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Delaware Prison Guard Indicted for Death of His K-9

by Jo Ellen Nott

On January 31, 2023, a veteran Delaware prison guard was indicted by a state grand jury on a felony count of first-degree assault, for recklessly confining and causing the death of a law enforcement animal that was under his control. Darrel Wiley, 45, was also charged with misdemeanor cruelty to animals and official misconduct. 

Wiley began working for the state Department of Corrections in 2004. He became a K-9 handler after completing training and certification by the National Police Canine Association in 2006. The indictment stated the Wiley had taken an eight-hour class in 2019 called “K-9 Emergency Care Course—Handler Focus,” which taught handlers about heat-related injuries and the risks of heat strokes in their canine partners.   

Lux, a Belgian Malinois/German Shepherd mix about a year and a half old, became a K-9 in February 2020. Lux and Wiley became partners, and after further training the two were assigned to the James T. Vaughn Correctional Center in Smyrna in June 2020.  

But investigators from the state Department of Justice (DOJ) say Wiley had a dangerous habit: He would often leave Lux confined and alone in his steamy hot work vehicle during summer months – sometimes for eight hours. The American Veterinary Medical Association warns that temperatures inside a car on a warm day can climb 40 degrees Fahrenheit in just one hour. DOJ investigators discovered that Wiley repeatedly left Lux confined in his vehicle for that long or longer between June and September 2022. The dog died on September 18, 2022, after Wiley allegedly left it in the vehicle for more than four hours, with outside air temperatures exceeding 80 degrees Fahrenheit.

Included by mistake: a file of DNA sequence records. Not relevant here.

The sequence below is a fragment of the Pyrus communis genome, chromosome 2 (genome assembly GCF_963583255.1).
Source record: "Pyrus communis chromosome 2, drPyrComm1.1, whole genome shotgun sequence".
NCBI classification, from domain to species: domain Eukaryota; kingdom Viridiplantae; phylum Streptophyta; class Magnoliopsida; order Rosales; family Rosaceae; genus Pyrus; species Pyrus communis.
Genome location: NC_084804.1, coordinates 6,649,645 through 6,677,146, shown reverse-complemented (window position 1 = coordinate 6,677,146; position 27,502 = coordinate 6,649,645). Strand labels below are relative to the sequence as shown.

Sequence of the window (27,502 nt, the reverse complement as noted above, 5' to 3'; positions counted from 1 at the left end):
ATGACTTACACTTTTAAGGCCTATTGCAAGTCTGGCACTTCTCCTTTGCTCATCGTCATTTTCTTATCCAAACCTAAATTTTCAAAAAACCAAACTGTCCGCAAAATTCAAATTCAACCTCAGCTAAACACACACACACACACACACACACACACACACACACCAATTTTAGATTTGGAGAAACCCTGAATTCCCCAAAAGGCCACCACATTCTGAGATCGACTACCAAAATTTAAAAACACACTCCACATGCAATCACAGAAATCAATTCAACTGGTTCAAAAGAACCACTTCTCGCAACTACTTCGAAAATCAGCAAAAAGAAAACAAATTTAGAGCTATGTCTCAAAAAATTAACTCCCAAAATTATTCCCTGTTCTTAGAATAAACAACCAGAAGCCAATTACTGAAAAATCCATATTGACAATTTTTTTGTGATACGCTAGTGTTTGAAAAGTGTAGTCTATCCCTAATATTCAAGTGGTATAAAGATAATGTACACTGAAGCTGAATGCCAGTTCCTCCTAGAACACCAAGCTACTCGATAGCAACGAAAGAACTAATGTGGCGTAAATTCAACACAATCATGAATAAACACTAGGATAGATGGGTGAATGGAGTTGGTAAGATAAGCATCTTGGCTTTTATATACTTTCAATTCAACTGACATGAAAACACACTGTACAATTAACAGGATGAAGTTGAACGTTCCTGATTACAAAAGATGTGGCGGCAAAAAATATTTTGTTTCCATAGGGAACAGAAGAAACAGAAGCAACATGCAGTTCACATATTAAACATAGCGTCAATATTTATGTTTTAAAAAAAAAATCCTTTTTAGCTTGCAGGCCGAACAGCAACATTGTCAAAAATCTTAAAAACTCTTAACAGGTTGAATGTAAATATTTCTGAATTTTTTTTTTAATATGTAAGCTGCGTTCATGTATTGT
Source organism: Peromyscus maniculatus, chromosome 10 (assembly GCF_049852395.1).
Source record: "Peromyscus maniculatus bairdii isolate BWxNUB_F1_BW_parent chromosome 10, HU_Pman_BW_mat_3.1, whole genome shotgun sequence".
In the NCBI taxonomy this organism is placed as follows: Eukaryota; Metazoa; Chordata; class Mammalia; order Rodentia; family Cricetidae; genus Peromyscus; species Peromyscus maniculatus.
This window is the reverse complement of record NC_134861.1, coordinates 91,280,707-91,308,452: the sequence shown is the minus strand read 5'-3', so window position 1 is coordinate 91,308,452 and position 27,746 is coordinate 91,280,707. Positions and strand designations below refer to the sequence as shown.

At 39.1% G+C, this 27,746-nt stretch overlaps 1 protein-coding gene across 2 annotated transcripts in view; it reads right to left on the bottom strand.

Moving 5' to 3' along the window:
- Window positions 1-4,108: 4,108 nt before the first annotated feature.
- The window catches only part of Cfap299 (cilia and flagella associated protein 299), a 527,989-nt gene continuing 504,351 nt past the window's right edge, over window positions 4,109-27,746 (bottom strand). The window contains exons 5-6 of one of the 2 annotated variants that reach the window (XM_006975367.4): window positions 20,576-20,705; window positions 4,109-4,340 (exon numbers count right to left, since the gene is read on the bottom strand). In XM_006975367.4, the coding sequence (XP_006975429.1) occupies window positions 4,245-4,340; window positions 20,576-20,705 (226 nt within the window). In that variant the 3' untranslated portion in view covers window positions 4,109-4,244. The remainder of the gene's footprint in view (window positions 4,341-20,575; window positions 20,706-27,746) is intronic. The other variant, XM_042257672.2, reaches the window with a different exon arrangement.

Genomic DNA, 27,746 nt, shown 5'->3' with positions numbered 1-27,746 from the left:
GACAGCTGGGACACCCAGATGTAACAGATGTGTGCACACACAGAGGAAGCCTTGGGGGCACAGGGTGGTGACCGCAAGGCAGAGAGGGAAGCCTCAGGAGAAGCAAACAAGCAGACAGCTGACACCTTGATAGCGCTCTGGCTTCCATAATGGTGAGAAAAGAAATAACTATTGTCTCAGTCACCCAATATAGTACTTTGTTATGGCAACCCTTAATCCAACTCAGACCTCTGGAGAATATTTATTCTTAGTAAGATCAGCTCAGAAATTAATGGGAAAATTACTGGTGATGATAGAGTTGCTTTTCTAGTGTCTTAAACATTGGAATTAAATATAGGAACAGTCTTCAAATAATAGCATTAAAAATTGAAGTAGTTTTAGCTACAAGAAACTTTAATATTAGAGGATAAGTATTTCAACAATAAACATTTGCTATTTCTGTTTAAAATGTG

After the animal’s death Wiley was placed on administrative leave while DOJ investigated. He then resigned from DOC on November 24, 2022. State Attorney General Kathy Jennings (D) responded to Lux’s death in a statement: “We all recognize that dogs are completely dependent on us and that owning one is a responsibility — above all else a responsibility to keep it safe. Children understand that fact. The law understands it, too. And figures of authority should understand it better than anyone.”

Sources: WHYY, WTXF

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